Question from a Reader:
In the morning I get up with all good intentions to eat Low Carb all day long. I can’t actually pinpoint a specific time of day, or particular event that does it, but at some point during the day, the “wheels fall off the wagon” and I end up blowing it all. Does anyone else ever do this? I want to eat LC. I feel better when I do manage to make a day of it (multiple days are a miracle and I feel great!). Any strategies for staying on track? ~Lisa
I can give you some pointers, Lisa, but I don’t know if you’re gonna like them. However, you did ask. So here’s what I got to say on the subject, anyway.
Please know that it’s delivered with love, because it is. Also know it’s coming from a place of understanding. There’s a reason I can call folks out sometimes-because I’ve been there. So, with that having been said…
To really feel the benefit of low carb and get in the zone, you have to DO it. And more than sometimes, for a few hours, on most days. It generally takes 3 or 4 days for our bodies to switch to full-on Ketosis, fat burning mode, when the real gifts of Low Carb show up: decreased appetite, increased energy, changes in tastes, bye-bye cravings, etc.
Since you have noted that you feel great after doing low carb for a few days in a row, you’re probably already aware of this. The first few days in, however, are a struggle for many people! Myself included. People often feel yucky on top of the normal discomfort that comes from changing habits. You have to want it enough to ride through the initial resistance. But there are certainly ways to make it easier.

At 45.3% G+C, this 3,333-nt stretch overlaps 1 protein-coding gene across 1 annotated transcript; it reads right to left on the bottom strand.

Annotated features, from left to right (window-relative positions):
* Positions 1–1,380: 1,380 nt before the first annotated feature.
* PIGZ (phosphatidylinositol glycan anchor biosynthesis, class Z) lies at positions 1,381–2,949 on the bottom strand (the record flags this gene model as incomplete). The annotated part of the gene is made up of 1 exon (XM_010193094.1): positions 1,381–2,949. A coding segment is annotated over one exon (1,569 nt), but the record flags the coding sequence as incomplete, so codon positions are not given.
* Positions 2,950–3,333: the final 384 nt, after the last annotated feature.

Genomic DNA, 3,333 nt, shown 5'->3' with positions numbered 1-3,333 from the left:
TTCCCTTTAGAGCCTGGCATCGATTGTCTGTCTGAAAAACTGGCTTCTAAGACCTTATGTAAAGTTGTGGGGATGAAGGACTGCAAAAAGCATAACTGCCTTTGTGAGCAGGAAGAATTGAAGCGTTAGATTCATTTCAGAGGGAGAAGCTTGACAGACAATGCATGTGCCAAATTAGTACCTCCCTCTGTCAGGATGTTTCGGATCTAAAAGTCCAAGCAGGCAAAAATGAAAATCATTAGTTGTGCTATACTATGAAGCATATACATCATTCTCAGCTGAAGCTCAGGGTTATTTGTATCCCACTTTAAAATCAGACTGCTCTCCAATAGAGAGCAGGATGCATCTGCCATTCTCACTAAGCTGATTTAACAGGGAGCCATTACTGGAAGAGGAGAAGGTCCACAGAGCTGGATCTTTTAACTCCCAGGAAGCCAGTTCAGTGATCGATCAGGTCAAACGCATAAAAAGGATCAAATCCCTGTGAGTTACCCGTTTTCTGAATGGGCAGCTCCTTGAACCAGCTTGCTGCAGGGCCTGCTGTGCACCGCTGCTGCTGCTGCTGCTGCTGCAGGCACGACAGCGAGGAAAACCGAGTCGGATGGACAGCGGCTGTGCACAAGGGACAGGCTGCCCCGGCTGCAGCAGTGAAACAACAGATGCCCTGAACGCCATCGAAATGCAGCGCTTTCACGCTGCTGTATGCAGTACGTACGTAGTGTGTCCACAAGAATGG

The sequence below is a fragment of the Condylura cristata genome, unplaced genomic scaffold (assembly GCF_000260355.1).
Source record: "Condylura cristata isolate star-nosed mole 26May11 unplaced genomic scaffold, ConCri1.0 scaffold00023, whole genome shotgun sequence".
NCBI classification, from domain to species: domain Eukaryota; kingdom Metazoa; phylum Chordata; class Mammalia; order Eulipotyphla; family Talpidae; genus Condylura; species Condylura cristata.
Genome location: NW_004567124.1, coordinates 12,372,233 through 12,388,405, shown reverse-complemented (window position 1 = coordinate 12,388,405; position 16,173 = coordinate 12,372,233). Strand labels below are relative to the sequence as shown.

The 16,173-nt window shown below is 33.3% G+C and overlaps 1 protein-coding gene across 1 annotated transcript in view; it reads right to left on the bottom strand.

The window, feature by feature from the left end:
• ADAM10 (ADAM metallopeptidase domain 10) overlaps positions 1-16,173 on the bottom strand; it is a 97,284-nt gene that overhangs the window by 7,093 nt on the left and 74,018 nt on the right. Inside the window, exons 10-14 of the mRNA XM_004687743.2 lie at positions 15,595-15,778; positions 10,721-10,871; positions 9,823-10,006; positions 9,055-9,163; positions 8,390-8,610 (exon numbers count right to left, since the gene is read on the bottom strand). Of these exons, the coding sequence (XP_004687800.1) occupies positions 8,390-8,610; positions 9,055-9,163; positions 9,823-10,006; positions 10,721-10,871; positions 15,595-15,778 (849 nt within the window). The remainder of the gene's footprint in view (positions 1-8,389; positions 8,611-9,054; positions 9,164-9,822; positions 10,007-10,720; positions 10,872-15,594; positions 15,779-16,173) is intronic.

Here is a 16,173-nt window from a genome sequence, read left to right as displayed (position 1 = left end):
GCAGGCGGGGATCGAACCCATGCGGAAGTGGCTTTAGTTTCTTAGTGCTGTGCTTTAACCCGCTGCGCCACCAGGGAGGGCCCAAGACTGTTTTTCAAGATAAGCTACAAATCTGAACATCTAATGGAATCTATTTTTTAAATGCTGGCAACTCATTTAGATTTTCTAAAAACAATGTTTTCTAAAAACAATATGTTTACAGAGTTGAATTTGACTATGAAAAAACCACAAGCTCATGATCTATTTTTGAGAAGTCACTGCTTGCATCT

- Planning! It’s much easier to stay on course if we have plenty of on-plan options and especially, easy options. If we have a choice between an easy, off-plan choice and a much-more-work on-plan choice, we’re usually inclined to reach for the easy. So make being on plan easier by preparing food in advance and having some very quick, appealing options ready to go. Have something always at the ready that works with your plan and is accessible and appealing.
- Get rid of the junk in your house and surroundings. You cannot eat what’s not there. If you live with someone else who is not low carb and wants off-plan food, ask for a short break while you adjust or at least get variations, flavors, etc. of their food that are least appealing to you. Put that food out of your direct line of sight in the fridge or pantry, but keep your plan-friendly food front and center.
- Remember why you’re doing this. Whatever prompted you to start this path is probably still in force, no? So take time regularly to remind yourself of why it’s important.
- Enforce a 15-minute grace period for cravings. When feeling the urge to jump ship, make a deal with yourself that you’ll revisit the issue in 15 minutes. The vast majority of the time, after a few minutes have passed the cravings will have disappeared. I wouldn’t set an alarm to remind myself of this, either. Because you don’t want an eat-off-plan alarm. Just start realizing how often you actually forget all about it if you don’t give in immediately.